Emerging evidence indicates that skeletal muscle lipid droplets are an important control point for intracellular lipid homeostasis and that regulating fatty acid fluxes from lipid droplets might influence mitochondrial capacity. We used pharmacological blockers of the major triglyceride lipases, adipose triglyceride lipase (ATGL) and hormone-sensitive lipase, to show that a large proportion of the fatty acids that are transported into myotubes are trafficked through the intramyocellular triglyceride pool. We next tested whether increasing lipolysis from intramyocellular lipid droplets could activate transcriptional responses to enhance mitochondrial and fatty acid oxidative capacity. ATGL was overexpressed by adenoviral and adenoassociated viral infection in C2C12 myotubes and the tibialis anterior muscle of C57Bl/6 mice, respectively. ATGL overexpression in C2C12 myotubes increased lipolysis, which was associated with increased peroxisome proliferator-activated receptor (PPAR)-∂ activity, transcriptional upregulation of some PPAR∂ target genes, and enhanced mitochondrial capacity. The transcriptional responses were specific to ATGL actions and not a generalized increase in fatty acid flux in the myotubes. Marked ATGL overexpression (20-fold) induced modest molecular changes in the skeletal muscle of mice, but these effects were not sufficient to alter fatty acid oxidation. Together, these data demonstrate the importance of lipid droplets for myocellular fatty acid trafficking and the capacity to modulate mitochondrial capacity by enhancing lipid droplet lipolysis in vitro; however, this adaptive program is of minor importance when superimposing the normal metabolic stresses encountered in free-moving animals.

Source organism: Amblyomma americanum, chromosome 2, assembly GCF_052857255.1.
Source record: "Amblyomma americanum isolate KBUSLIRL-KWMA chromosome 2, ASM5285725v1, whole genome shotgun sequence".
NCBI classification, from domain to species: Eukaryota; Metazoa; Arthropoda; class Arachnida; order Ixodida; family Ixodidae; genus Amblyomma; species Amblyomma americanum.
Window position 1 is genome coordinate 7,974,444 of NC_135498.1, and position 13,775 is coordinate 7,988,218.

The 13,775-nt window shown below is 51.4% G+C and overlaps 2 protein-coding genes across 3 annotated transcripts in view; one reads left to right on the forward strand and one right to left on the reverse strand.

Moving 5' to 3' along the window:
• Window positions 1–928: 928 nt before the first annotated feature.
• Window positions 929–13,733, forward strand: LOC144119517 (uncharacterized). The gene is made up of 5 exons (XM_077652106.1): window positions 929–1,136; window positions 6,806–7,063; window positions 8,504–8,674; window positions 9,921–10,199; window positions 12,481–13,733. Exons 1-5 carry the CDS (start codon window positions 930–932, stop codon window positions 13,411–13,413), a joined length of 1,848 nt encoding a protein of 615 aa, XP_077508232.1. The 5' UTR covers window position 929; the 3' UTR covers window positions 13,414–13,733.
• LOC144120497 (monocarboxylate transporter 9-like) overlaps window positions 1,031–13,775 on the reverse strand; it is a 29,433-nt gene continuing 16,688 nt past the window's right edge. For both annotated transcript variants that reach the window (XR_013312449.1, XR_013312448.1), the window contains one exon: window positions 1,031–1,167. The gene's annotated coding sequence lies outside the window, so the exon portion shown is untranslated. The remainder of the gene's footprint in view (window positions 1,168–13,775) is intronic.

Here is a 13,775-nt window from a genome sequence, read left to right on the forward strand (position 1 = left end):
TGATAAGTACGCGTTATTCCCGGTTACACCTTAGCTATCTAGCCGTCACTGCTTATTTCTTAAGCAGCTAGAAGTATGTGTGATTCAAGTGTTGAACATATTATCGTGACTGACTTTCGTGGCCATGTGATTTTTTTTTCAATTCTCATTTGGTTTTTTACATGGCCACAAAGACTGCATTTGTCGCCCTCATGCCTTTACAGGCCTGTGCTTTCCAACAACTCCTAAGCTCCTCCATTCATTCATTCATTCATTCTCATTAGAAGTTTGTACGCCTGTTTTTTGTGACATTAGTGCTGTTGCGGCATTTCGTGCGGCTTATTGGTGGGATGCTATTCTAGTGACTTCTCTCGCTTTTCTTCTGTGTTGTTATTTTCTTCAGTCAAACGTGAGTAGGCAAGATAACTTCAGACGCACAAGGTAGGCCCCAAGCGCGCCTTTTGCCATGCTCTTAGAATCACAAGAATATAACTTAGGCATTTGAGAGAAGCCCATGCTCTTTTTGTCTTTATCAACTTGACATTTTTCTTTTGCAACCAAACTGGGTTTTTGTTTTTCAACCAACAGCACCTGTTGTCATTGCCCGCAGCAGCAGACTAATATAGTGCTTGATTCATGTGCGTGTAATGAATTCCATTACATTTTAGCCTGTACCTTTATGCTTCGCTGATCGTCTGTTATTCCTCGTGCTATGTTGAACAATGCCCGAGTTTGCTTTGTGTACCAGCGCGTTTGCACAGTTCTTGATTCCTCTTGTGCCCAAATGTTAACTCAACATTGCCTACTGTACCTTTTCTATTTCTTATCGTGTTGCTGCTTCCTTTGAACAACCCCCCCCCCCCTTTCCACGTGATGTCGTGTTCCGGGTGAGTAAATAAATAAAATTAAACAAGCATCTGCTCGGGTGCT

Keywords: adipose triglyceride lipase; fatty acid metabolism; lipolysis.
Copyright © 2015 the American Physiological Society.